agreeing to have a dress done for a competition that was 2 weeks
away. The problem was, I didn’t even own a machine or know how to
thread one. The result, my dress won.

I have always prided myself on pushing hard. Ask my apprentice, she
sometimes hates me! I try it, and when i mess up, I take it apart or
start over and try again, until it is perfect.

I have started in jewelry now. I have a design drawn up for a girdle
book that has no soldering or enamel on it at all. It is basic and
testing the construction design of the piece. I just know that to go
to the next design I have planned is going to require soldering at
the bare minimum. Hence, I need to learn that. I know how to set the
cabochons. Now it is up to learning the enameling piece. I COULD do
it with alot of “other” techniques, but that is going to look cheap
and that is not what I am going for. I refuse to epoxy and rubber
cement the whole thing together.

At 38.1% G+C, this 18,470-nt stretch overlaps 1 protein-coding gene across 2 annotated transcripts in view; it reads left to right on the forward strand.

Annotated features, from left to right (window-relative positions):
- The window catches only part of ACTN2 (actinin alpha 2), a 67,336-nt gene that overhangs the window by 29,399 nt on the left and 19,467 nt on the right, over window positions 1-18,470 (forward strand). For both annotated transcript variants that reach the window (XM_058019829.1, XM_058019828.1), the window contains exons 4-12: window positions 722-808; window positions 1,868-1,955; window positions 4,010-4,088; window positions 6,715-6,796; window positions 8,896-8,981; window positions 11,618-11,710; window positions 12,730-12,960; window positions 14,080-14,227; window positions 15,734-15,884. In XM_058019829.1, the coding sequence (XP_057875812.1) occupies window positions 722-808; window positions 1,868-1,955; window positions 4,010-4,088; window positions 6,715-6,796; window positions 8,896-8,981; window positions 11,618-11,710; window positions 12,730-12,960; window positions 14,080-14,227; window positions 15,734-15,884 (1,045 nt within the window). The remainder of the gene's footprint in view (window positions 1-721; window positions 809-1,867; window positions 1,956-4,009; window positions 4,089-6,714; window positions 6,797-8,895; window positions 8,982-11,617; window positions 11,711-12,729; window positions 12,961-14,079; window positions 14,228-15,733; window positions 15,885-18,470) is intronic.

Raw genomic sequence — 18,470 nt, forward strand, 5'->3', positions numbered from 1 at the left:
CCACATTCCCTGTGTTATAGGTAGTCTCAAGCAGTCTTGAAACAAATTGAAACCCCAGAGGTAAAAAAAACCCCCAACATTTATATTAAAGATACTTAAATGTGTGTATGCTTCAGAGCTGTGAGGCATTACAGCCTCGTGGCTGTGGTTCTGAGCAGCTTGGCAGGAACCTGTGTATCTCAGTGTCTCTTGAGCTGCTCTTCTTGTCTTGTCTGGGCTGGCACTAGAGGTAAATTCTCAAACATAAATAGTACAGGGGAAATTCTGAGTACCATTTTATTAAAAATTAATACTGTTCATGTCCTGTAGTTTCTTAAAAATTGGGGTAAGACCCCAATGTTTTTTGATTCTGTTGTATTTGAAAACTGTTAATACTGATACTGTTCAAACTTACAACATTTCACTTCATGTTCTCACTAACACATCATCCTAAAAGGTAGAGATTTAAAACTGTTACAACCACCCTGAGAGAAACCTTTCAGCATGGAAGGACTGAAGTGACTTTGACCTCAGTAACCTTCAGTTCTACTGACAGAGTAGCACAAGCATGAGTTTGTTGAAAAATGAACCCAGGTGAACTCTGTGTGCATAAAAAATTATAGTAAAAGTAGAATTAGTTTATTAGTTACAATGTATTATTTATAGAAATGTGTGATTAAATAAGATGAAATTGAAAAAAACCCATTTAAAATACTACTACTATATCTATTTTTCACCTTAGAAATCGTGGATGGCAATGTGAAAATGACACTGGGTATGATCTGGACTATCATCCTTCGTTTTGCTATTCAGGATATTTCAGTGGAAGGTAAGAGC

I am looking for classes here, but can’t seem to find anything that
is practical for me. They want to teach me how to arc weld… Not
what I need…

And as far as jewelry classes here, I found alot on hemp
jewelry… Again, not what I need…

So, for now it is trial and error method. But as that has always
worked for me in the past, hopefully it will continue to do so in
the future.

For those of you who sent me references to books and such, please
know that I have several of them on order now… and thank you!!!
As the project progresses, I will be posting a project diary on my
site (when I finish developing it)…

I think I have way too many projects started! (lol)

Thank you!
Kim

Continue from:
https://orchid.ganoksin.com/t/16th-century-pieces-and-enameling

For those of you who sent me references to books and such, please
know that I have several of them on order now.. and thank
you!!!!!!! As the project progresses, I will be posting a project
diary on my site (when I finish developing it)... 

I don’t know where you are located, but I can put you in touch with
our local Mistress who teaches enameling at Art/Sci nights.

Betsy, (currently in DFW- (in’t great to be on the net?) i.e. Elfsea,
Ansteorra) and Orchid lurker